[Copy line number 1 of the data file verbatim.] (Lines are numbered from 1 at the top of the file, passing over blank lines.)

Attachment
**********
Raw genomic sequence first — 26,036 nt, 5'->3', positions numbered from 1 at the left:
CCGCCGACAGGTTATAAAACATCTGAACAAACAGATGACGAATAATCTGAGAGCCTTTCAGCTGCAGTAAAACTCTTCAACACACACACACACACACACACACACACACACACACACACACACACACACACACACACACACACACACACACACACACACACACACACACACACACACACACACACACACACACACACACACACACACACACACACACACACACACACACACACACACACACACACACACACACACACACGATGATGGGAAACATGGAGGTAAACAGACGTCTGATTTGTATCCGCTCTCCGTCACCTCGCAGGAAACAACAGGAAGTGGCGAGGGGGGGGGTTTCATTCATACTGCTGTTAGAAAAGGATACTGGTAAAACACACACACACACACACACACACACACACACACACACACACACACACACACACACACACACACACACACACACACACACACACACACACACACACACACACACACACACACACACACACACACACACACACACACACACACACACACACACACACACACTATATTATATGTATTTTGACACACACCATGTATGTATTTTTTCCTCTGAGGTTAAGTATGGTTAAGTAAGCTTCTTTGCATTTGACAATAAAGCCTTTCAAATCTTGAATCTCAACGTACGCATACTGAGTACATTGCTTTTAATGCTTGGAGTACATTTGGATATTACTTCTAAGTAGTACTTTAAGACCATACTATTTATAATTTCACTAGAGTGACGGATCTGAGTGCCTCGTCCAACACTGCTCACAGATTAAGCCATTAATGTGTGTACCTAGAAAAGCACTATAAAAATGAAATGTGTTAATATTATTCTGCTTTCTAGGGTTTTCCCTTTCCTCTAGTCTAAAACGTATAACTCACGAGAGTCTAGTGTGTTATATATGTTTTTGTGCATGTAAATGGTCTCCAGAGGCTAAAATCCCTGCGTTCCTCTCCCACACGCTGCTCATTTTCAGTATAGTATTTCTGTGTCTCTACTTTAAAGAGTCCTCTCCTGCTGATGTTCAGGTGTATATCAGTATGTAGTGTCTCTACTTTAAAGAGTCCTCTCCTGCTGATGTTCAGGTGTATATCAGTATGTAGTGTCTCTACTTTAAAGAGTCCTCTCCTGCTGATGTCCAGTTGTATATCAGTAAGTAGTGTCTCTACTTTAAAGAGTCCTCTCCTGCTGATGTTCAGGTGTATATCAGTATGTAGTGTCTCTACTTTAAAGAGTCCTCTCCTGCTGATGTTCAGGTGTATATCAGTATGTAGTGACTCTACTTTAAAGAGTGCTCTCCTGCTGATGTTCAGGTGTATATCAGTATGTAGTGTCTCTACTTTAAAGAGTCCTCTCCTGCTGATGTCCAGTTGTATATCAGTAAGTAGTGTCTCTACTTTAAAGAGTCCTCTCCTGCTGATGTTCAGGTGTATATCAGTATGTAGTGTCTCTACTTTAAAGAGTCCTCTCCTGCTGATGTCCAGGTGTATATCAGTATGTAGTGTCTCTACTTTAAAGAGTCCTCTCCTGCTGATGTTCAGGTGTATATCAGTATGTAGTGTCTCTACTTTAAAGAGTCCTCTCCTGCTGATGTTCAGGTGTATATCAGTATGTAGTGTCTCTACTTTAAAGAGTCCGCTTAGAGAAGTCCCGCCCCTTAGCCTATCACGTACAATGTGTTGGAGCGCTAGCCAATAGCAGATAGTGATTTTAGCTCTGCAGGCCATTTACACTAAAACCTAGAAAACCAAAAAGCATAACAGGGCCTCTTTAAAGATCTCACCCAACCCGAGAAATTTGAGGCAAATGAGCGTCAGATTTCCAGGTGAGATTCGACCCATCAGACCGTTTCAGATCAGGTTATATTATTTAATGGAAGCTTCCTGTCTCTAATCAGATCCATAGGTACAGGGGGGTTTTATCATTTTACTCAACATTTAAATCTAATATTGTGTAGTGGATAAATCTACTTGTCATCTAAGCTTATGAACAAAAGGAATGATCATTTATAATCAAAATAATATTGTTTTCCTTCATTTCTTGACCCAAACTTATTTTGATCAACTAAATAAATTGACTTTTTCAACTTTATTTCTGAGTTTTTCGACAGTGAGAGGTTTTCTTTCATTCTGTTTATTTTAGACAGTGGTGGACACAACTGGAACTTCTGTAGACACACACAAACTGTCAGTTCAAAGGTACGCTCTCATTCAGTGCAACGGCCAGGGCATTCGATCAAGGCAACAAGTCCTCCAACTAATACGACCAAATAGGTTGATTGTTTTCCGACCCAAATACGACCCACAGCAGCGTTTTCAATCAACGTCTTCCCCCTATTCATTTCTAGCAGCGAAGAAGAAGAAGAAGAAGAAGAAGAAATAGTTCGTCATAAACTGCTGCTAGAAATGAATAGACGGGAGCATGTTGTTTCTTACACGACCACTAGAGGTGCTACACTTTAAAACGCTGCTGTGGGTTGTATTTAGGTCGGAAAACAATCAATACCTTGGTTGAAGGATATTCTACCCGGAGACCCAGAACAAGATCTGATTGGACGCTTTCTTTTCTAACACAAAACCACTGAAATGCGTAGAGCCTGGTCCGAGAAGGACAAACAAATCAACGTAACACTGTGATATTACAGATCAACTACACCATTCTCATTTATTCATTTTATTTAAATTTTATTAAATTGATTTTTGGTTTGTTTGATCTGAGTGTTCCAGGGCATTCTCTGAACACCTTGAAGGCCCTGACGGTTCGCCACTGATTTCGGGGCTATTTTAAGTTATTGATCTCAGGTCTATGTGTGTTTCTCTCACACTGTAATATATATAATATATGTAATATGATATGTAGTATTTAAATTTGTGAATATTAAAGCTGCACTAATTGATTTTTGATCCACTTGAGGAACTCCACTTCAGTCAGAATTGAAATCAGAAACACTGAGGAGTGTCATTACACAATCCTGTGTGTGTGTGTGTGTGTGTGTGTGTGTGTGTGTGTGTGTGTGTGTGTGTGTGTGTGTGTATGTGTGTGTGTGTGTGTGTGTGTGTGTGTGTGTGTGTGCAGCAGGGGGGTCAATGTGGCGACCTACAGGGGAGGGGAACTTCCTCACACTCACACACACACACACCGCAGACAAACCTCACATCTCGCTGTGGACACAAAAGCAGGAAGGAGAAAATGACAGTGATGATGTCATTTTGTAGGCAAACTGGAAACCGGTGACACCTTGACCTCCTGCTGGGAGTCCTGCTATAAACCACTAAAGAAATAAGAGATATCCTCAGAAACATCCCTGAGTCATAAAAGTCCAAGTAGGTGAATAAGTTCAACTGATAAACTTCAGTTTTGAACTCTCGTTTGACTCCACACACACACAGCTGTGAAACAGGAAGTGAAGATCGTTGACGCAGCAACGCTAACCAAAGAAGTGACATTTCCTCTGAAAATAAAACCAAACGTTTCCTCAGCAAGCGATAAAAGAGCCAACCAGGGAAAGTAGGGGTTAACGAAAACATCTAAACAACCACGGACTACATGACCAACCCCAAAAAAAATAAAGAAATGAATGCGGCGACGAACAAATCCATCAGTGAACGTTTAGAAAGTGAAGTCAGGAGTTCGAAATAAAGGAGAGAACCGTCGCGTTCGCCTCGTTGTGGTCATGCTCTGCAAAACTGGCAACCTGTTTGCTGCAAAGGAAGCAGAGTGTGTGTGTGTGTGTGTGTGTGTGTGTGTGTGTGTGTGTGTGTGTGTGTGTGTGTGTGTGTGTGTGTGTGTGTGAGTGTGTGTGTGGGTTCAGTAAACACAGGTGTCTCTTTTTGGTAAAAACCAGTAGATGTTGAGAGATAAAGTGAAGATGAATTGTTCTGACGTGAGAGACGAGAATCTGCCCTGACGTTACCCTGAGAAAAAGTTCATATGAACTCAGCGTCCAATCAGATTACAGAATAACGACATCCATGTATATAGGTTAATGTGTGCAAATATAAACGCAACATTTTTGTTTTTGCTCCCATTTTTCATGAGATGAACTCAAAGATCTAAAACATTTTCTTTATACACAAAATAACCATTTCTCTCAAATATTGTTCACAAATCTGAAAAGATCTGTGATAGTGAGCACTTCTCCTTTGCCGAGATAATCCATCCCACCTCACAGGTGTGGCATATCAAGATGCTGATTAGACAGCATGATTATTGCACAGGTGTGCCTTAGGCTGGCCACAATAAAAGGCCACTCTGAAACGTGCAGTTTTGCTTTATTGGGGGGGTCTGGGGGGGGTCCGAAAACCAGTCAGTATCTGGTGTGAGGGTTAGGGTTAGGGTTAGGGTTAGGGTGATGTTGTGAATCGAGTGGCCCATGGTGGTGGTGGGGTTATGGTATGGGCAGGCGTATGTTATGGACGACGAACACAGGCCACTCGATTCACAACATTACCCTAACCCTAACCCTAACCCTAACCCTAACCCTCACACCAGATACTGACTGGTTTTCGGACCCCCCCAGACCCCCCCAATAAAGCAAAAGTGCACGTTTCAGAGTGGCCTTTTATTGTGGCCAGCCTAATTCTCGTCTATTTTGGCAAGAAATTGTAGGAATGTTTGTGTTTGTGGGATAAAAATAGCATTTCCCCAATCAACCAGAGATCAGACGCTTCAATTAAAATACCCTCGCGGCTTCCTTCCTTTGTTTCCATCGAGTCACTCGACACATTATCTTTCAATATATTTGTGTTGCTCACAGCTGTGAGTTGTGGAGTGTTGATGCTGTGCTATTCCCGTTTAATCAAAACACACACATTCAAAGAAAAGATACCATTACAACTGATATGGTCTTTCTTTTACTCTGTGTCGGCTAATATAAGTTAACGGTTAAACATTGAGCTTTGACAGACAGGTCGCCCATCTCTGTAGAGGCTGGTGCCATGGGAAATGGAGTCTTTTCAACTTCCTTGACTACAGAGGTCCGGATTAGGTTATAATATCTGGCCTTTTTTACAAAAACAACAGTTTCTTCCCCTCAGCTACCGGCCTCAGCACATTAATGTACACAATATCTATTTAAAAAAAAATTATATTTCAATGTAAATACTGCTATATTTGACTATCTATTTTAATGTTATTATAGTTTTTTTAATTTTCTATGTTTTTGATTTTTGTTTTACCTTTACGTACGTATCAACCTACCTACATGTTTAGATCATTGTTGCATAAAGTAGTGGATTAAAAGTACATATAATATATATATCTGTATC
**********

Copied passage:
Raw genomic sequence first — 26,036 nt, 5'->3', positions numbered from 1 at the left: